Chronic Renal Failure in Cats: Everything You Need to Know

Chronic kidney failure is a common disease, especially in middle-aged and older cats, and can cause symptoms in the form of, for example, nausea, decreased appetite and increased thirst.


Symptoms of chronic kidney damage occur when the kidney’s capacity to filter urine and cleanse the blood of residues is greatly reduced. There has then been an incurable damage to the kidneys where kidney tissue has been replaced by scar tissue, and the function of the kidneys has been limited. Causes of chronic kidney failure can be a previous acute damage to the kidneys, some hereditary specific kidney damage, tumors in the kidneys and certain infections. Unfortunately, one does not always arrive at the cause.


Chronic kidney failure is a creeping disease that gradually makes the cat sicker. The cat becomes weak and tired, eats less and drinks more than normal. The rising levels of residues (urea, etc.) in the blood make the cat feel unwell and may have vomiting and diarrhea. Urine can also cause stomach ulcers and ulcers in the oral mucosa, which also contributes to reduced appetite. Weight loss will be followed by fatigue and constant tiredness. The cat may also develop anemia due to long-term kidney failure.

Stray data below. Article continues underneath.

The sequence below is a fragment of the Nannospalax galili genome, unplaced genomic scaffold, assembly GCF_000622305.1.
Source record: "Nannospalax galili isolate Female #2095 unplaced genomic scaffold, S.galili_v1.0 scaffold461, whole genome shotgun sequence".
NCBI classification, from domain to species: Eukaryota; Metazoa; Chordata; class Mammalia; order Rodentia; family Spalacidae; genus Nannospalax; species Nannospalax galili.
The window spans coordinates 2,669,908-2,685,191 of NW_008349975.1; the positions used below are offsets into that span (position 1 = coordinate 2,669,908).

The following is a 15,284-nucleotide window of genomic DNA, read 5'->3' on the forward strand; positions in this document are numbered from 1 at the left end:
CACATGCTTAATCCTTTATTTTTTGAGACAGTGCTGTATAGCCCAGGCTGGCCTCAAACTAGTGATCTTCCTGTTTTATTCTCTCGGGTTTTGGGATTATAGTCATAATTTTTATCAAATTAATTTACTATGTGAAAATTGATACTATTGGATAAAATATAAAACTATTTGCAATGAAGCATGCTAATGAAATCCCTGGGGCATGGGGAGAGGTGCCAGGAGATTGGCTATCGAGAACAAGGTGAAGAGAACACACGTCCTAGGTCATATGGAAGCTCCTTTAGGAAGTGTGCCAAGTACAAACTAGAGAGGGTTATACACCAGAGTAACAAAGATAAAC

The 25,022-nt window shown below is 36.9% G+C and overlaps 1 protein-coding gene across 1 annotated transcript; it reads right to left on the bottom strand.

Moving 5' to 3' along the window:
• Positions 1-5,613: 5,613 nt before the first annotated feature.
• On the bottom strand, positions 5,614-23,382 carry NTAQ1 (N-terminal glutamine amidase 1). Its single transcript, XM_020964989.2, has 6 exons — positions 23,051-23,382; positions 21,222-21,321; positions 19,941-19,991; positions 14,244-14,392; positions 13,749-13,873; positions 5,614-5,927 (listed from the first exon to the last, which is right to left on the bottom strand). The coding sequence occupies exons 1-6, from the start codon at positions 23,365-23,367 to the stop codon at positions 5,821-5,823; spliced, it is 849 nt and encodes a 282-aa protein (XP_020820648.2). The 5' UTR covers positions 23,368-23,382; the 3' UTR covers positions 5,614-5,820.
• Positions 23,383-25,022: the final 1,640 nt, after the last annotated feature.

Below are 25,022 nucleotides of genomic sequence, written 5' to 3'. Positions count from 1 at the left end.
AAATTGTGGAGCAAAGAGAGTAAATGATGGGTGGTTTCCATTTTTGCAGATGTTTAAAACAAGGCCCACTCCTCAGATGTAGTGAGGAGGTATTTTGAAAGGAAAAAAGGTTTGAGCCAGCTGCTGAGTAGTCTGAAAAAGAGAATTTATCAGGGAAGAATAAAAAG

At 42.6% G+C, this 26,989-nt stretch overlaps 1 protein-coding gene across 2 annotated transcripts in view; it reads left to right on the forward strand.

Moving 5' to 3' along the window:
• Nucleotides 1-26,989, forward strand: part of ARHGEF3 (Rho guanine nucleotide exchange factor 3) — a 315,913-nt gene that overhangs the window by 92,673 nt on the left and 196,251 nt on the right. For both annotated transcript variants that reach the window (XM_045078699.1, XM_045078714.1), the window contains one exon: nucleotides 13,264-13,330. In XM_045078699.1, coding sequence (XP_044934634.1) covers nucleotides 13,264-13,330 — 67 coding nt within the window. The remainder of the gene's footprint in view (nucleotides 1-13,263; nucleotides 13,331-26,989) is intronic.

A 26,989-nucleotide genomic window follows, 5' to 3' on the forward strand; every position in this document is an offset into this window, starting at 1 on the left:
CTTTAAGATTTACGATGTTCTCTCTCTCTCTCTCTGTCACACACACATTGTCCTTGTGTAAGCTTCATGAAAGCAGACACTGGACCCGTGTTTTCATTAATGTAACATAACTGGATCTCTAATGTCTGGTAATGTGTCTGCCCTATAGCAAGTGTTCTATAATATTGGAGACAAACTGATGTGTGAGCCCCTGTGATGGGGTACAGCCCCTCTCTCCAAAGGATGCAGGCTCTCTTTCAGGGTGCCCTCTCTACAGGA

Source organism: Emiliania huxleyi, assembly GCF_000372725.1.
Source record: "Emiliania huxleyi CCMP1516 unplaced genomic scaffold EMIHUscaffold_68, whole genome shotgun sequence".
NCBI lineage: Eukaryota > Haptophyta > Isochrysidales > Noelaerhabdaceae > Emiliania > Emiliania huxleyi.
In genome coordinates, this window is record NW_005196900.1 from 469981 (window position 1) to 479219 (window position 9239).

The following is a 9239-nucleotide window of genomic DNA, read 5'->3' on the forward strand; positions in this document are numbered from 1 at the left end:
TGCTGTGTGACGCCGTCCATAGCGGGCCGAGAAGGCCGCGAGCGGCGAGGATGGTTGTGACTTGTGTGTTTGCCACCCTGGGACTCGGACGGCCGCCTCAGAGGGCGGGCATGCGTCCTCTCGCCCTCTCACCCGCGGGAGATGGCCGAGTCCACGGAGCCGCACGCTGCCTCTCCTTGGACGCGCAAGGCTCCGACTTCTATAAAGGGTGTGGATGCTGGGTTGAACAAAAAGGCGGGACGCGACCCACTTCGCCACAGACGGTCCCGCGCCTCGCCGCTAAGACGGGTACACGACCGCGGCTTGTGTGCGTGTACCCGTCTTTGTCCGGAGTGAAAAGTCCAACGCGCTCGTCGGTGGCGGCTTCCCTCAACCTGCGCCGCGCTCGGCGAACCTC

Diagnosis and treatment

The veterinarian takes a blood sample to determine kidney damage and to measure how severe the injury is. You then measure how well the kidneys filter out urinary substances etc. from the blood, because the level of these rises in the blood in the event of a kidney injury. Urine samples are usually taken to check if there is an infection and if proteins are found in the urine, which indicates “leakage” from the kidneys. The density of the urine is also measured, to examine how well the kidneys can concentrate the urine. An ultrasound of the kidneys can provide a lot of information. In chronically failing kidneys, one often sees a shrunken, denser and smaller kidney with an irregular shape.

Intravenous fluid therapy may be required in cases where the cat is dehydrated due to the inability of the kidney to concentrate the urine. Blood pressure is measured because too much pressure in the kidney can lead to major injuries. The cat is often treated with blood pressure lowering medications to lower the pressure in the kidney.

A kidney diet food is usually recommended as this diet is optimally formulated to protect the kidneys. It contains a lower proportion, but well-balanced, proteins and reduced amount of phosphorus.

In cases where the phosphate content has risen in the blood as a result of kidney failure, treatment with phosphate binders in the diet can be of value.

A chronic kidney damage cannot be cured, but with medication and diet you can make the kidneys work better and postpone the process.

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